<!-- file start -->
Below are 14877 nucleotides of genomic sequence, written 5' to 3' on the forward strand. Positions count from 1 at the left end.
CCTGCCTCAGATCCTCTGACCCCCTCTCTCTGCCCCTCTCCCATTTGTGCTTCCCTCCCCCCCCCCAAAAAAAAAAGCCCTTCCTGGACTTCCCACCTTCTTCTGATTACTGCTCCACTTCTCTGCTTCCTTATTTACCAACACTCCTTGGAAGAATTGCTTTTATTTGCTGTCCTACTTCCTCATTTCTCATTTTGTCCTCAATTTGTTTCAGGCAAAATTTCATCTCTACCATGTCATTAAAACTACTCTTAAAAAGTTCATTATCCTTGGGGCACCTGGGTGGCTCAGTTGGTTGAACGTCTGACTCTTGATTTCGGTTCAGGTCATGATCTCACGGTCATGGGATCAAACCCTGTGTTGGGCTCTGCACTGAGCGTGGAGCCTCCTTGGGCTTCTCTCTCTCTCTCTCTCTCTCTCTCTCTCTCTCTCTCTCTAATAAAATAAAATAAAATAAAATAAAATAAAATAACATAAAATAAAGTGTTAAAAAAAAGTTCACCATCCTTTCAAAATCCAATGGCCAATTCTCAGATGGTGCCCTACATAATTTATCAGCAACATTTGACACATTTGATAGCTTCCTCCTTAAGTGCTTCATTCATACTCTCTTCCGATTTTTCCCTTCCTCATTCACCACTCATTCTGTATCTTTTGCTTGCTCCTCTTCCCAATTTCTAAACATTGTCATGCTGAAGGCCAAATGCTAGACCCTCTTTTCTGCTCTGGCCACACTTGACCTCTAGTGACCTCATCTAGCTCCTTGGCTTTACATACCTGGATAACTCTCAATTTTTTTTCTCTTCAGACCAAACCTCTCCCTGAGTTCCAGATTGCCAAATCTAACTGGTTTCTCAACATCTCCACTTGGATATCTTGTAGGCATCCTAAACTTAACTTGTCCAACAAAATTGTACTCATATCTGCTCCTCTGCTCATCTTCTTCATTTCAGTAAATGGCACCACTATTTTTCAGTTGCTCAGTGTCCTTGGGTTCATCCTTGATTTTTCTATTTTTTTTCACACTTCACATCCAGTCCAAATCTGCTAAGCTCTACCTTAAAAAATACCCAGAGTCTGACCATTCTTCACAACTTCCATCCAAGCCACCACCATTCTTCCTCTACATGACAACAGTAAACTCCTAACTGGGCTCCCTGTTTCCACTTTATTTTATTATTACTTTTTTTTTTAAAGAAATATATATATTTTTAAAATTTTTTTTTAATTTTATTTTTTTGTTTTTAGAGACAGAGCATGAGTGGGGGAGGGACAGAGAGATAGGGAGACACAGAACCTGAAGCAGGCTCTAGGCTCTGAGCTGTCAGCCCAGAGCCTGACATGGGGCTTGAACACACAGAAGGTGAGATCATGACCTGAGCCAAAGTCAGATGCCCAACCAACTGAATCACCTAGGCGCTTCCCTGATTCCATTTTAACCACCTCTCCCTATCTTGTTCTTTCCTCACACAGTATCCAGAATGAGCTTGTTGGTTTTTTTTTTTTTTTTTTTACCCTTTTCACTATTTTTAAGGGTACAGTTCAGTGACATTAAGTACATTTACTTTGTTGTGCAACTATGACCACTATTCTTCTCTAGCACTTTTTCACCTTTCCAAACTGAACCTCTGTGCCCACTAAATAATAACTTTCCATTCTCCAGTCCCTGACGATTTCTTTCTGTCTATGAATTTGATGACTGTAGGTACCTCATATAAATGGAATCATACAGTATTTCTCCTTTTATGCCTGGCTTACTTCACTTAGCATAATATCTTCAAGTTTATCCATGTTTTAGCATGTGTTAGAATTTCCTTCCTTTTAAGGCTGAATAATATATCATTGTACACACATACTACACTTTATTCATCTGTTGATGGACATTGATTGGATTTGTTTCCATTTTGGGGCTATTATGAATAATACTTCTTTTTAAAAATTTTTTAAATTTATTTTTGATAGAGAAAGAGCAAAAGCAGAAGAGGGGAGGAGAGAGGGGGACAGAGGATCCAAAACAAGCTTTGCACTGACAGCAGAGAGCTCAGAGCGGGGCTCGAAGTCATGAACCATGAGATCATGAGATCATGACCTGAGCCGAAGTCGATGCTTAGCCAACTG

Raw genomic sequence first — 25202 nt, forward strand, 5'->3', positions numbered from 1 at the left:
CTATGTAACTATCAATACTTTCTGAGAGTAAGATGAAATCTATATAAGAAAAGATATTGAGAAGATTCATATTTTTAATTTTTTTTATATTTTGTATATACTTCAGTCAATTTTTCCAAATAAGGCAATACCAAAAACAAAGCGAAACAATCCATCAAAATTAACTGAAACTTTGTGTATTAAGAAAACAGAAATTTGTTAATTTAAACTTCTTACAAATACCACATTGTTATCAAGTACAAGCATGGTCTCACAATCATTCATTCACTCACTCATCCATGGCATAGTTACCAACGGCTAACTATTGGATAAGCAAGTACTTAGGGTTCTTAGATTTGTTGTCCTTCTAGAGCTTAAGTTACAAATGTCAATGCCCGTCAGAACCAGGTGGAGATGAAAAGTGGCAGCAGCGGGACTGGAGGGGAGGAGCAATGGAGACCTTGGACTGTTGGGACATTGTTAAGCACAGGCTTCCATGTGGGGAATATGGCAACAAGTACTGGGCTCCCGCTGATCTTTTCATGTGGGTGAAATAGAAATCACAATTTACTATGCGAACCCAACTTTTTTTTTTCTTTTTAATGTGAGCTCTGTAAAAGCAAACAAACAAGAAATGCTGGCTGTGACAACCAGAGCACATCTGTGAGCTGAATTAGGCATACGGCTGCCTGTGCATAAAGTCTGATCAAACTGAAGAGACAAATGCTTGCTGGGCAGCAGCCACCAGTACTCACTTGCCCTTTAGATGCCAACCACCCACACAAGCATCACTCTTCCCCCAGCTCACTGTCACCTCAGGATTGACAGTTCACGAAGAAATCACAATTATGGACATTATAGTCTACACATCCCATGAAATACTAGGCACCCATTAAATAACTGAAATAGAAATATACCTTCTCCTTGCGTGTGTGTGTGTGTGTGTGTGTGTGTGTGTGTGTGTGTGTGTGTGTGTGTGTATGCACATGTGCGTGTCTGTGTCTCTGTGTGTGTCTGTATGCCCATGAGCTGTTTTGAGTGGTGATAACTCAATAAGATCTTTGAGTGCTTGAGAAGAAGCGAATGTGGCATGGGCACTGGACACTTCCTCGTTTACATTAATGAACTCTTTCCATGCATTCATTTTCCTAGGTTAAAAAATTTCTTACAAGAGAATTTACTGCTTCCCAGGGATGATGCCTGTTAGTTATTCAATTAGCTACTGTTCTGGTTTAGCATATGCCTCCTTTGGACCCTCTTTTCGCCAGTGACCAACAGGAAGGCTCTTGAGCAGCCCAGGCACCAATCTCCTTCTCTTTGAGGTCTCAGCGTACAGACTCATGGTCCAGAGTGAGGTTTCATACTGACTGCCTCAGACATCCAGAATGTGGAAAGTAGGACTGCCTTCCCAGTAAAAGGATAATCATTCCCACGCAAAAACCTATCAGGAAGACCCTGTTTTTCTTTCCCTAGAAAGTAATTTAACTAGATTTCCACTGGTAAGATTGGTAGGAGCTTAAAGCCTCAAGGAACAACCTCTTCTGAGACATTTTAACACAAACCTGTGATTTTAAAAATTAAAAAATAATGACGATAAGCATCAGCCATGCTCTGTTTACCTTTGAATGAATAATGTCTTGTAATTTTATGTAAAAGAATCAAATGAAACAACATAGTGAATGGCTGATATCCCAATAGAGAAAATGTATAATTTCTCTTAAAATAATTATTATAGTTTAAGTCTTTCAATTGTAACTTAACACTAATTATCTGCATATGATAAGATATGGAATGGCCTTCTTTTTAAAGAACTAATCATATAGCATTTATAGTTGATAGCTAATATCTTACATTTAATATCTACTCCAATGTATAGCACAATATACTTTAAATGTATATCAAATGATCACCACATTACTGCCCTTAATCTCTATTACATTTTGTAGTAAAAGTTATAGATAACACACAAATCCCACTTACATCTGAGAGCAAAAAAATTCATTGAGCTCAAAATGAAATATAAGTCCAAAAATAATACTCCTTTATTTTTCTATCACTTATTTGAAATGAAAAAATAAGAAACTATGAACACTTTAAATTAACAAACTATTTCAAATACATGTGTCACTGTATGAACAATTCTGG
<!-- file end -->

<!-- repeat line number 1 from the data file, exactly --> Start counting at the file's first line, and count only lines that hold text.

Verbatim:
Below are 14877 nucleotides of genomic sequence, written 5' to 3' on the forward strand. Positions count from 1 at the left end.